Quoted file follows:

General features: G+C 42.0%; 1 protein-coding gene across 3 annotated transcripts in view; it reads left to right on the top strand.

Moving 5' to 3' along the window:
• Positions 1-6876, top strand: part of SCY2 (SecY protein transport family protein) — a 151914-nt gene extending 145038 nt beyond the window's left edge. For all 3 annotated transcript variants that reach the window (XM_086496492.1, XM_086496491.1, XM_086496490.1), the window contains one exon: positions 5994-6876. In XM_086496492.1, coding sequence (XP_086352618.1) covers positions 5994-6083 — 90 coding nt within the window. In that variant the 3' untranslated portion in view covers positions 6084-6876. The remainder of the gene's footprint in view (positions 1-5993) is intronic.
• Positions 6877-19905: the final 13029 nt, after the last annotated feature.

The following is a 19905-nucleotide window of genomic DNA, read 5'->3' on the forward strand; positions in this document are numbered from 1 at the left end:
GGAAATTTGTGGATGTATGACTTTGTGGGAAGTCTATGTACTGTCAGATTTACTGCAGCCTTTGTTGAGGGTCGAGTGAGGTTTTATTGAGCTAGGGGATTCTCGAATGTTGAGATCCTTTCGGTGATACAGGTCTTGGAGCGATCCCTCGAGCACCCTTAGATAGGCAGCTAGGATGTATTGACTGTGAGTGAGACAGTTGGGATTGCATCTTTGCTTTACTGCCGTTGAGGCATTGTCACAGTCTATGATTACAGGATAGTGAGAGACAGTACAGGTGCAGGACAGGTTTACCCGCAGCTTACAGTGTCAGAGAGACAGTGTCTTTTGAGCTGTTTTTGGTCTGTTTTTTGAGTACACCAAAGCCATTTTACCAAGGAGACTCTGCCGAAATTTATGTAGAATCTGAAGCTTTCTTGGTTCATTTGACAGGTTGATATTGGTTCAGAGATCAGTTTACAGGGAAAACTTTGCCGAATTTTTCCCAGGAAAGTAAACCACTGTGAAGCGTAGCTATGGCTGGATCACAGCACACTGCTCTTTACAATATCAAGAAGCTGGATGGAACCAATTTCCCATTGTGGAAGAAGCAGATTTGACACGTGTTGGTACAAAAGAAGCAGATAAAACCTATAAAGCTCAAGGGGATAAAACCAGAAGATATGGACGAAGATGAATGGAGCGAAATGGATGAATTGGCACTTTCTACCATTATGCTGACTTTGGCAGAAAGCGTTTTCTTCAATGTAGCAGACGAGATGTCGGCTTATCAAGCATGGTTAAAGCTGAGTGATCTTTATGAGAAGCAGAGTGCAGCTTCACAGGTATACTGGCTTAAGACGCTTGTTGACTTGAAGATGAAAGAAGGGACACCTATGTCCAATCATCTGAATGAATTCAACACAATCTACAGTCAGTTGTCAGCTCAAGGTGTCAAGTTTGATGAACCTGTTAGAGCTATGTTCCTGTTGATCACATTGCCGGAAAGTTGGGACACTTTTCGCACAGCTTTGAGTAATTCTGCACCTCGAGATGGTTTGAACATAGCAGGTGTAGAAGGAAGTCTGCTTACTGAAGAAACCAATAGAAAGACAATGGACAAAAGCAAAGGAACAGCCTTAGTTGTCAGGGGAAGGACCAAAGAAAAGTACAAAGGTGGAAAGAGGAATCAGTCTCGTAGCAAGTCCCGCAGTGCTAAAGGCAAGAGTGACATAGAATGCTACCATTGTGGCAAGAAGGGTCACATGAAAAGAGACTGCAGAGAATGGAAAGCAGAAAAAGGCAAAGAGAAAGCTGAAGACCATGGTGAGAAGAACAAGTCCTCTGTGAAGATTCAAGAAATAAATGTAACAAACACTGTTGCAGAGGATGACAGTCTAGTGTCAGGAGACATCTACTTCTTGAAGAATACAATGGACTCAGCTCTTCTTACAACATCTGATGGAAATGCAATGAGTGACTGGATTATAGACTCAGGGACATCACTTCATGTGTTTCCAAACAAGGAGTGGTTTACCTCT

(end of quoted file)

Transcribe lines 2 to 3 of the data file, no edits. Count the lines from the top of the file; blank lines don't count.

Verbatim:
Moving 5' to 3' along the window:
• Positions 1-6876, top strand: part of SCY2 (SecY protein transport family protein) — a 151914-nt gene extending 145038 nt beyond the window's left edge. For all 3 annotated transcript variants that reach the window (XM_086496492.1, XM_086496491.1, XM_086496490.1), the window contains one exon: positions 5994-6876. In XM_086496492.1, coding sequence (XP_086352618.1) covers positions 5994-6083 — 90 coding nt within the window. In that variant the 3' untranslated portion in view covers positions 6084-6876. The remainder of the gene's footprint in view (positions 1-5993) is intronic.